A Dec. 7 panel discussion on new frontiers in wagering turned into an indictment of the North American racing industry over its failure to innovate and change parochial revenue models that hinder the growth of pari-mutuel wagering.
“It’s always amazing the lack of outside investment that comes into horse racing,” said Ben Pinnick, chief executive of i-neda, a gaming consultancy based in Great Britain. “It’s a very insular business here. We need to create an environment of healthy competition.”
Pinnick and others made their comments during the University of Arizona Symposium on Racing & Gaming in Tucson.
Two PowerPoint slides offered by Pinnick were striking. One, called the “right view,” showed past-performance information made available to bettors for free. The second, called the “wrong view,” showed a past-performance PDF with a $3.95 price tag next to it.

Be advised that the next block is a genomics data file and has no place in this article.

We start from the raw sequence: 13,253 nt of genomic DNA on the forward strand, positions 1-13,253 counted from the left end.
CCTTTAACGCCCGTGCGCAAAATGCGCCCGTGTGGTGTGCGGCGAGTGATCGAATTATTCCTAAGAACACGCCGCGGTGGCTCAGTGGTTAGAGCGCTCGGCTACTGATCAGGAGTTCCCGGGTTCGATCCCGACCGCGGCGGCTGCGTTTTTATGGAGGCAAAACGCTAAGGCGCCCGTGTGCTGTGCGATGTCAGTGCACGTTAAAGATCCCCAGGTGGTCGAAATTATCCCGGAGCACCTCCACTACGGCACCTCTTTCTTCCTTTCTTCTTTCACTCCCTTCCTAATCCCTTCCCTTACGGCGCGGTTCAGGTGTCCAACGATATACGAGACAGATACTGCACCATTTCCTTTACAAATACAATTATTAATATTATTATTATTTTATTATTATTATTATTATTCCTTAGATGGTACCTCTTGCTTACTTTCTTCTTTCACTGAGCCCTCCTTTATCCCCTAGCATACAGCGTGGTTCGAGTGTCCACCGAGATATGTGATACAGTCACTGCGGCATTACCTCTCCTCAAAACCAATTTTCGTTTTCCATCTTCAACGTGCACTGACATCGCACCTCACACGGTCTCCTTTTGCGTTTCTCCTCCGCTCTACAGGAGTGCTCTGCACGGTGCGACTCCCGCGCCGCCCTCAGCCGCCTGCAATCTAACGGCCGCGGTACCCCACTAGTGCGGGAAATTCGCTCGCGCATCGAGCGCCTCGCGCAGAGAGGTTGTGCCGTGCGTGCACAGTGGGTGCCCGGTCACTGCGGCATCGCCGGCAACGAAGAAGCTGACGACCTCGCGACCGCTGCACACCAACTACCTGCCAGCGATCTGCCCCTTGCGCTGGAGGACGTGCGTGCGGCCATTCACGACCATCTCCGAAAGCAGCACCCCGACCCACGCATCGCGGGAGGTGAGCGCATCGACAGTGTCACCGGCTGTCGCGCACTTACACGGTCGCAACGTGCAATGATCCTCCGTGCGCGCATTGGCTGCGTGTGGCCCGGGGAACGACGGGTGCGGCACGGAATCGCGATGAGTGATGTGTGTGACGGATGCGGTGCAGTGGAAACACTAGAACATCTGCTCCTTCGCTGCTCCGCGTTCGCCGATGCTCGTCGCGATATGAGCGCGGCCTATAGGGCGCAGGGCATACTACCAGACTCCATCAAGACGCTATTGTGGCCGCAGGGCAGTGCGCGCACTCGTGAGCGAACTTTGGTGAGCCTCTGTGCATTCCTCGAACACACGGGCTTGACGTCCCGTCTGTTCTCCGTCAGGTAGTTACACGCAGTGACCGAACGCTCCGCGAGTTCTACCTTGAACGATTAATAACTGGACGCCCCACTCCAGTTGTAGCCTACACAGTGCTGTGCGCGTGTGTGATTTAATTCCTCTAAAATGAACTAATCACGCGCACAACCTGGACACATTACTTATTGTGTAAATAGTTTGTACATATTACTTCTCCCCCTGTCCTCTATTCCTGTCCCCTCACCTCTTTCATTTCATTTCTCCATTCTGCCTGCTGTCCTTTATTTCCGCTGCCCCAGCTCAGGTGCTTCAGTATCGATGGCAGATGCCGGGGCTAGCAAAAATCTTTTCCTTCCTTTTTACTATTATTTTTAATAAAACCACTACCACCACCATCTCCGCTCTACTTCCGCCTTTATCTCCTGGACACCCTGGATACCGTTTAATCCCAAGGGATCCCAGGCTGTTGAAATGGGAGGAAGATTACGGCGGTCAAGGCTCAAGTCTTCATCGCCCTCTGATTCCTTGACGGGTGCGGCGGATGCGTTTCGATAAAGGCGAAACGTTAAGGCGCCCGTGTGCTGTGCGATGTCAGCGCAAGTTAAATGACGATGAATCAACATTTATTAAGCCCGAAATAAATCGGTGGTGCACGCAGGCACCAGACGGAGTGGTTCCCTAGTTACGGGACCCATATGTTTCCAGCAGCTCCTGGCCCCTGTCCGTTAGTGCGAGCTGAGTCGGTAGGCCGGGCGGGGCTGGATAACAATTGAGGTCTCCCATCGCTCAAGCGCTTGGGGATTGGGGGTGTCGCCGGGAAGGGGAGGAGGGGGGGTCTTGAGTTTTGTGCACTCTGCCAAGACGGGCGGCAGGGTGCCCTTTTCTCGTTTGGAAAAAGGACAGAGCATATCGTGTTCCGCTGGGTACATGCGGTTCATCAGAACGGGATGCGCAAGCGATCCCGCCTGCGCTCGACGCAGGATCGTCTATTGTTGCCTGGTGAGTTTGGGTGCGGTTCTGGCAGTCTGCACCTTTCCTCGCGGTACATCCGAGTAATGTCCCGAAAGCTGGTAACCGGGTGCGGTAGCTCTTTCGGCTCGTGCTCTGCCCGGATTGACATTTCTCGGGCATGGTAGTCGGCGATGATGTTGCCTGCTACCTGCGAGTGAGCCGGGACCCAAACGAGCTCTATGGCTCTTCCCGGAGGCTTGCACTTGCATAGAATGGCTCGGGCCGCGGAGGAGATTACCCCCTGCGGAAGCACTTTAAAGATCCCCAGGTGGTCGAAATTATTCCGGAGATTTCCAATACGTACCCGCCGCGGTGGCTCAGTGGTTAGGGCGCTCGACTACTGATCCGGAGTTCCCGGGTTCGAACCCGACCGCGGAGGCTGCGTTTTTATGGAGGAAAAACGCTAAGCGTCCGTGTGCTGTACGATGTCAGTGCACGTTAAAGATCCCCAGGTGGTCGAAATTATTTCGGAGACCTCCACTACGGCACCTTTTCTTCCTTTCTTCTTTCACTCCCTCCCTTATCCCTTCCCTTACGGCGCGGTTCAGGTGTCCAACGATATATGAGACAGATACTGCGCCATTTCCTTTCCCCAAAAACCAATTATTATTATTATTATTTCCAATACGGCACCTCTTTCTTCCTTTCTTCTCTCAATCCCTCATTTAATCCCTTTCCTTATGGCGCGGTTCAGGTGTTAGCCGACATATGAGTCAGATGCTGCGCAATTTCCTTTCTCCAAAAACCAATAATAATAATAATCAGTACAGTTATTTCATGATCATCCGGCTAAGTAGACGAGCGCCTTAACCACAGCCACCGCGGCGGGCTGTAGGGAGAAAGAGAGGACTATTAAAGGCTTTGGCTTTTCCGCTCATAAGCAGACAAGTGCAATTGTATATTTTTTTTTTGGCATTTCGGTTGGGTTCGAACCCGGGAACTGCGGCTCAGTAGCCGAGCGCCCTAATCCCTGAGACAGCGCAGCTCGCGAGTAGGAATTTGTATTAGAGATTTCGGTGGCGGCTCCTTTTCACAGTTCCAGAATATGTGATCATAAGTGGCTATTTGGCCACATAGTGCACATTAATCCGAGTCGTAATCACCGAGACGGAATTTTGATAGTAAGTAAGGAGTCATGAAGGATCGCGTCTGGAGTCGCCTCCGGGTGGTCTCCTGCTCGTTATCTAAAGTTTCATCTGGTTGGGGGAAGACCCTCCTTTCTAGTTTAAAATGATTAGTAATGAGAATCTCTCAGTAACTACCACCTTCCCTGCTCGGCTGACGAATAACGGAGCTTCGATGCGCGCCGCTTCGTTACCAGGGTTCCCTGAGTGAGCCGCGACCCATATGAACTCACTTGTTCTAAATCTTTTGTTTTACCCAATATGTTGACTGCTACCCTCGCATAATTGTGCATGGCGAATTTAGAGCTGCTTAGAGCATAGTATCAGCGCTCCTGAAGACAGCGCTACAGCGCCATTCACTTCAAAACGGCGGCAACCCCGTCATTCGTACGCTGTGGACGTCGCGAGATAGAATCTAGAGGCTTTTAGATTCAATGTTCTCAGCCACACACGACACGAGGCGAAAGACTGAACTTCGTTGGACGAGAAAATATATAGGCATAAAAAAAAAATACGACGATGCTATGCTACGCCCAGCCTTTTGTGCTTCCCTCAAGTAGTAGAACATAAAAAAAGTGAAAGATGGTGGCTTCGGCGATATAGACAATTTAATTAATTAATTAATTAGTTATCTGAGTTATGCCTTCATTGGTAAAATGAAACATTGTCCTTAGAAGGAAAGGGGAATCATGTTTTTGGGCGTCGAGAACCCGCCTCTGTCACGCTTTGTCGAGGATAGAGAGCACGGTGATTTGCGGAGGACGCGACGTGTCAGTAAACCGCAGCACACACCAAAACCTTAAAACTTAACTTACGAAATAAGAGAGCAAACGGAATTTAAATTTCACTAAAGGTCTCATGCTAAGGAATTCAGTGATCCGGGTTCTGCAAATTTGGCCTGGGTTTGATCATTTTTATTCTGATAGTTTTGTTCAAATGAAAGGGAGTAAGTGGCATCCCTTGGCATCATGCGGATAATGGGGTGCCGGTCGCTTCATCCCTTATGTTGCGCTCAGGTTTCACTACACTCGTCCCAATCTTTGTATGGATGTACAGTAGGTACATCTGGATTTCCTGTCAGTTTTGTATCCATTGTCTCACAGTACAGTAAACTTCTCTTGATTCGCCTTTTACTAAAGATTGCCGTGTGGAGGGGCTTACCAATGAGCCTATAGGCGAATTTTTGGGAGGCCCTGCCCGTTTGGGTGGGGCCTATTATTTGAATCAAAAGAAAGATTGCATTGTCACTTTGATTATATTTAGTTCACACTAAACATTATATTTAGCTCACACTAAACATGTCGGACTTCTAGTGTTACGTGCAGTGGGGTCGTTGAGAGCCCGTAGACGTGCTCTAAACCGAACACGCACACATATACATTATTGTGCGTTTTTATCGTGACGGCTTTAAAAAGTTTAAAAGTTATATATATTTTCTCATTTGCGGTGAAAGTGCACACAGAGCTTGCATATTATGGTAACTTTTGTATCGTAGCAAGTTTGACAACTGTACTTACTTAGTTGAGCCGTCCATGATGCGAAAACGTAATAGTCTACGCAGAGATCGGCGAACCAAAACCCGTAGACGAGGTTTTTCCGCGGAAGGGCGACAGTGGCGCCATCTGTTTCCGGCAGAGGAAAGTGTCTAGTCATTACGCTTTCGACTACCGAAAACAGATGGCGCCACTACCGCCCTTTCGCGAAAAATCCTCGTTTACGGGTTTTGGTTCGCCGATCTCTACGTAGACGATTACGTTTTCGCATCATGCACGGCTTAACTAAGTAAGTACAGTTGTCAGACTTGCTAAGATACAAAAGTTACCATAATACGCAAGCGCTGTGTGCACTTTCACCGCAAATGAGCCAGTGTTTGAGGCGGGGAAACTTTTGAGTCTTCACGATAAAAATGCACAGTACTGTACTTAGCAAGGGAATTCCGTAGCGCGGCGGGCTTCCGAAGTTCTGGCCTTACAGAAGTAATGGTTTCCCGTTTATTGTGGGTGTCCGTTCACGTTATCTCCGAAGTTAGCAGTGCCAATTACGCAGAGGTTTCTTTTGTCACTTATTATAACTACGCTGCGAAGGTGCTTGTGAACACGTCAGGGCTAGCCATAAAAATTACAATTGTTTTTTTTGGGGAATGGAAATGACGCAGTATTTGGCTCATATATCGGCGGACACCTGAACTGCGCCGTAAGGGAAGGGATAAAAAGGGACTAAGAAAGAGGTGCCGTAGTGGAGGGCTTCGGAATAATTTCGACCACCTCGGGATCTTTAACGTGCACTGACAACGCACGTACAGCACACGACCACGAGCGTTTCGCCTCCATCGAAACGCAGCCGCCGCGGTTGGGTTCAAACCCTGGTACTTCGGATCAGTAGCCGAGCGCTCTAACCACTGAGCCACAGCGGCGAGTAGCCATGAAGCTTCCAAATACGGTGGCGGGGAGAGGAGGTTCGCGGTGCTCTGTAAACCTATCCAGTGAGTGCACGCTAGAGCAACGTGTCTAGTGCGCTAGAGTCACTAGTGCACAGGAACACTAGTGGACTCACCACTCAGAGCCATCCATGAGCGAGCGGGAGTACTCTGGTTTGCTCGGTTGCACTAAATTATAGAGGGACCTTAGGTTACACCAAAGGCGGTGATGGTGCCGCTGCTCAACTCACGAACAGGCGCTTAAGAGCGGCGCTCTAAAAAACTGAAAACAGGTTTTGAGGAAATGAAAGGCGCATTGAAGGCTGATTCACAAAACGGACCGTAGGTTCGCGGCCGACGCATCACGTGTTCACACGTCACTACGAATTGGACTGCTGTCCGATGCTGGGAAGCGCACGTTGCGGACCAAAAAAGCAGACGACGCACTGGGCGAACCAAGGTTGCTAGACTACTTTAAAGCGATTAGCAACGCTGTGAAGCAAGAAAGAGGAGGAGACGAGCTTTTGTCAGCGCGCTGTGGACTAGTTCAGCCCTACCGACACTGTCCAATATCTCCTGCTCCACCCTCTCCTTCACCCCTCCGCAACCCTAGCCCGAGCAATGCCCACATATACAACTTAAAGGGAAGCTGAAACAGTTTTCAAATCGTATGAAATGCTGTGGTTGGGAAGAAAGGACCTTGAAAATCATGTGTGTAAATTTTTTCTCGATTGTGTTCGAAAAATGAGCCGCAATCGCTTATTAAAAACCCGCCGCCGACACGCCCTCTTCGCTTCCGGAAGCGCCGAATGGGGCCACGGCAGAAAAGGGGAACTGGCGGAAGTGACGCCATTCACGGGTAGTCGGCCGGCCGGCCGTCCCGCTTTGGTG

“This is not a sustainable model,” Pinnick said. “It’s the road to ruin. Players do not want to pay over and over again to get data. You have to rationalize the relationship between data and how it’s distributed. We have to resolve this issue.”
TVG Betfair CEO Stephen Burn outlined his company’s plans to launch exchange wagering on a limited basis in California, perhaps in May 2012. Burn said a sticking point has been the revenue model.
“Racing has to be careful it doesn’t get left behind,” Burn said. “It’s too small an industry for us to be beating the crap out of each other and filing litigation. The future of the industry should be about collaboration.”